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Child labourers get vocational education in Bangladesh

May 08, 2013

Child labourers in the Rajshahi district of Bangladesh have been provided vocational education under the Underprivileged Privileged Children Education Programme (UCEP).

With the good intension of protecting child labourers from risky and hazardous jobs many working children are getting technical and vocational education under the Underprivileged Privileged Children Education Programme (UCEP) in the city.

Around 4,200 working children are studying in five feeder schools under the UCEP in the city.

"Every year, we are enrolling around 500 to 550 students in six-month course and similar number of students passes out," AKM Mohsin, Divisional Coordinator of UCEP, said this while talking to BSS here Tuesday.

In another six-month course, 600 adolescents are also getting technical education on various trades from UCEP Rajshahi Technical School.

He said the schools are being operated in an effort to transform the underprivileged working children into productive human resources.

"Our aim is to eliminate child labourers from the society," Mohsin asserted adding the children are being trained to give them proper place in the society.

"Mainly, we teach them on how to show their best performance in working place besides how to protect them from exploitation, abuse and neglect," he added.

Many other teaching and learning issues like life, health, nutrition, education, care, leisure, recreation and how to participate to expression, information and thought are being practiced.

After passing out from the course, many of the trained adolescents earn Taka 7,000 to 8,000 per month from their employers, Mohsin revealed.

Meanwhile, number of children engaged in various jobs may be around one lakh in the city but in many cases, future of them remains uncertain, sources concerned said.

"We are working to improve living and livelihood condition of around two lakh poor and extreme poor population especially women and children through various anti-poverty programmes in the city," Ershadul Haque, Town Manager of Urban Partnership for Poverty Reduction Project (UPPRP), said.

The UPPRP, a seven-year programme is being implemented in the city with financial and technical support from UNDP, UKaid and UNhabitat since 2008.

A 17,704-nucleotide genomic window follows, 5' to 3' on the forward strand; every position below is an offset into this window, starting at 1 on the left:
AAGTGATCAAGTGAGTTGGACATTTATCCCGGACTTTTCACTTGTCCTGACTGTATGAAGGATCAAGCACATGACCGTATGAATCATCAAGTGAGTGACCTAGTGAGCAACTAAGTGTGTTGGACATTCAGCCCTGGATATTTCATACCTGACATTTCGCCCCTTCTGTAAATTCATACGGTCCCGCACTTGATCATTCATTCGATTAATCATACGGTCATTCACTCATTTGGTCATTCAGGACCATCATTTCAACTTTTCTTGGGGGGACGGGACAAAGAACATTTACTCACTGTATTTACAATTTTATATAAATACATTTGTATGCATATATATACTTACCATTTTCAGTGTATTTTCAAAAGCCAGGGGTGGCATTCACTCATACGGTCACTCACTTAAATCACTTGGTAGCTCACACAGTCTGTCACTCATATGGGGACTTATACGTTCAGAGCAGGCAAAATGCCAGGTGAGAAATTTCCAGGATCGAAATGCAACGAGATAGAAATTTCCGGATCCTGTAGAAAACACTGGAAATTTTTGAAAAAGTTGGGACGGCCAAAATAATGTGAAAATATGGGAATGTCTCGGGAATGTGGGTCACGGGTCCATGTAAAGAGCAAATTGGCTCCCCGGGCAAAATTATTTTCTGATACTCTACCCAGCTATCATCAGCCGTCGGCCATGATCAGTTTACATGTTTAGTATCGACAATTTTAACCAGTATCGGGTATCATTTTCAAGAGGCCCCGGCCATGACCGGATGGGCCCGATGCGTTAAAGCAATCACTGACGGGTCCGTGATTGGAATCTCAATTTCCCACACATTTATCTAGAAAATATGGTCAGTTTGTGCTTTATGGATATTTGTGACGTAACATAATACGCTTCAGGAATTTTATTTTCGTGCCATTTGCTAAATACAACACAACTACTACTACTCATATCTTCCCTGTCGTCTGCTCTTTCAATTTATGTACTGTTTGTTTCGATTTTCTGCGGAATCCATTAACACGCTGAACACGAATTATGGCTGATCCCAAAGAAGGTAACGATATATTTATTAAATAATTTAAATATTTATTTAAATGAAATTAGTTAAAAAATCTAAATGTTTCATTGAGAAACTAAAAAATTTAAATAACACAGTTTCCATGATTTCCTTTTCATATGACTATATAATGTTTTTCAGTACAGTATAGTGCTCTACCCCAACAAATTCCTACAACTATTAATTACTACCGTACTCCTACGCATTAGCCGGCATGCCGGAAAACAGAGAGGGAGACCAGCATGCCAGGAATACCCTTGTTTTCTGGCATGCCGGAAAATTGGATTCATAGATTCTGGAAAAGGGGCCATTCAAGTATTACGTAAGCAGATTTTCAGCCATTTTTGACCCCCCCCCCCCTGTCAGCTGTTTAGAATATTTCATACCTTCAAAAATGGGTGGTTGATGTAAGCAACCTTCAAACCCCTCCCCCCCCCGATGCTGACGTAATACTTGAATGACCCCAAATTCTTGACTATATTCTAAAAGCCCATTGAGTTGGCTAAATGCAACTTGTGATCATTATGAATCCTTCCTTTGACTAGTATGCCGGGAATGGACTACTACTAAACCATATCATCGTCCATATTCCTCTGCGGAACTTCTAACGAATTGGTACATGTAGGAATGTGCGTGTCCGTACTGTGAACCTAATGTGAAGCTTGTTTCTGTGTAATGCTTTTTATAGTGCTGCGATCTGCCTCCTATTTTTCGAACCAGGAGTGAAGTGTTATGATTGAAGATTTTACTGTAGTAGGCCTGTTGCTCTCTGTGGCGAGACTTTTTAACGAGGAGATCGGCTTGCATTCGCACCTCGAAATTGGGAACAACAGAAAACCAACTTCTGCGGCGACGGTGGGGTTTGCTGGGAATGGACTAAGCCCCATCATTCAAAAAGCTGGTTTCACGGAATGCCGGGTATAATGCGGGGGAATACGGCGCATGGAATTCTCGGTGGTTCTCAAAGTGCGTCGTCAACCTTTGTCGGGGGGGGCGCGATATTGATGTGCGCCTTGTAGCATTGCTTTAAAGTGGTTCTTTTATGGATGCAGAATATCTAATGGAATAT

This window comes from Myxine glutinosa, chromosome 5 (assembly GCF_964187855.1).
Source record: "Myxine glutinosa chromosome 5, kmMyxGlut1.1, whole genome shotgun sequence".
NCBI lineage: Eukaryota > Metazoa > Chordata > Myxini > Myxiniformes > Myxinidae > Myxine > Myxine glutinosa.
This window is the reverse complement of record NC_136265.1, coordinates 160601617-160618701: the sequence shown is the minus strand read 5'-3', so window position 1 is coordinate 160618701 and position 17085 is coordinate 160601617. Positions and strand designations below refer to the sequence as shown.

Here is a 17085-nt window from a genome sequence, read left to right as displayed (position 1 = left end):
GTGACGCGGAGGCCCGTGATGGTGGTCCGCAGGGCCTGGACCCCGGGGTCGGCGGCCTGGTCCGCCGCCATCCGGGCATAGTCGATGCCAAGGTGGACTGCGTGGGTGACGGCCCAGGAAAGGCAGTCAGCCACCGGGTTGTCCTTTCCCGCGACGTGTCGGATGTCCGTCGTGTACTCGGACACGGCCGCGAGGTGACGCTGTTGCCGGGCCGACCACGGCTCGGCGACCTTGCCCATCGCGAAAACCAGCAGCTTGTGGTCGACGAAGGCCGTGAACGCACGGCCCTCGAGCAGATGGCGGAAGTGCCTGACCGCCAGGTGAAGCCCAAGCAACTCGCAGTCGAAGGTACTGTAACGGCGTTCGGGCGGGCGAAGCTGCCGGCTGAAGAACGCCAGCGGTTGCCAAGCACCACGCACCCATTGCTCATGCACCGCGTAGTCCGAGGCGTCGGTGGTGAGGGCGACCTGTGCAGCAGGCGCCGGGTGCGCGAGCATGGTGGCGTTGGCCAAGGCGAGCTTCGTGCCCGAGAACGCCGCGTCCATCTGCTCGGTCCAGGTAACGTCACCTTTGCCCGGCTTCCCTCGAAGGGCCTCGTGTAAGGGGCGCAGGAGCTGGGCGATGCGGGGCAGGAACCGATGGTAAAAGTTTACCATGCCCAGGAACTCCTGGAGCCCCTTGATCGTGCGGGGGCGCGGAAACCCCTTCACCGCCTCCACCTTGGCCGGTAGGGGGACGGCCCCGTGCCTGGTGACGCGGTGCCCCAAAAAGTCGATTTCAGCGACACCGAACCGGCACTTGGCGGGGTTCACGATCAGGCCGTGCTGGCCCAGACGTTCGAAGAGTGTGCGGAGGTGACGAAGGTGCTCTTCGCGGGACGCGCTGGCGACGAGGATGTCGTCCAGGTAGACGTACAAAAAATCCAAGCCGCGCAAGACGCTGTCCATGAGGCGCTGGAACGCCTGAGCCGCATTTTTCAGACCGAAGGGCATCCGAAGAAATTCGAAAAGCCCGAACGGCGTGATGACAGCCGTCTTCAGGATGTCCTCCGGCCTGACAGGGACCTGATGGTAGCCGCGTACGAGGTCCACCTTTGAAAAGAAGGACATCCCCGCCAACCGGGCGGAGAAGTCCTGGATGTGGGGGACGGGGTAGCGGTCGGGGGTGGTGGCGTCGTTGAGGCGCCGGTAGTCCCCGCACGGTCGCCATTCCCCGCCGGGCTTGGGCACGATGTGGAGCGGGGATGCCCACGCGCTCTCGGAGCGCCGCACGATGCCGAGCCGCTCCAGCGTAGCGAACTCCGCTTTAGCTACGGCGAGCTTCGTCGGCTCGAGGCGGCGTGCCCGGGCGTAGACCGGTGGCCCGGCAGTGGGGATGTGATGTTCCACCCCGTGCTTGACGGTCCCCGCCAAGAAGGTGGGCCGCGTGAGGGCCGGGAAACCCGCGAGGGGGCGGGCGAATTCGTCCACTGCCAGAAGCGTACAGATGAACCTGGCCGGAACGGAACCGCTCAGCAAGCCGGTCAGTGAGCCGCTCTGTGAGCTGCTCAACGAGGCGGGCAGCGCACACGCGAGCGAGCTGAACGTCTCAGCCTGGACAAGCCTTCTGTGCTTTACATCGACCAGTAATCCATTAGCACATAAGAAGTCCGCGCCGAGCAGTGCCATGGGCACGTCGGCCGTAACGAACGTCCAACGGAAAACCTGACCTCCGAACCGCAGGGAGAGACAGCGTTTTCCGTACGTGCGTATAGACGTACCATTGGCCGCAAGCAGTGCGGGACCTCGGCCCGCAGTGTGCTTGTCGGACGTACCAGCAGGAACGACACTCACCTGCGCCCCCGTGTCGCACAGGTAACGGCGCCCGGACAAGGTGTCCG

"We have no direct intervention to reduce the number of child labourers," Ershad admitted. He, however, said the anti-poverty components will ultimately yield a positive result towards reducing the pockets of child labour.

"To meet up the social needs, child labour has become quite widespread as many families rely on the income generated by their children for survival," Advocate Abdus Samad, local coordinator of Bangladesh Legal Aid Services Trust, said.

Initiatives of preventing the children from the hazardous jobs needed to be expanded on priority basis.

The legal practitioner views employers often prefer to employ children because they are cheaper even non-paying and considered to be more compliant and obedient than adults.

Many of the children, forced to work, are often exposed to vulnerable situations like abuse, violence and exploitation,denials of various types of human and child rights.

"I don't get any money from my job since my appointment around one and half years back," Nazmul, 12, of Smrity Engineering Shop in Stadium Market, has said. Not only Nazmul, most of around 250 child labors in the market remain unpaid.

Saiful Islam, owner of Saiful Engineering Workshop,clarified that there is no provision of paying during apprentiship period in the market as well as other shops in the city.

Advocate Samad said, no authority either government or non-government could be found having actual information on how many children are engaged in the risky and hazardous jobs in the city.

"We have to take the responsibility of protecting future of the working children from uncertainty," Sharmishtha Roy, Chairman of Social Work Department of Rajshahi University, said. She terms child labour as a serious and crucial social problem in the society.

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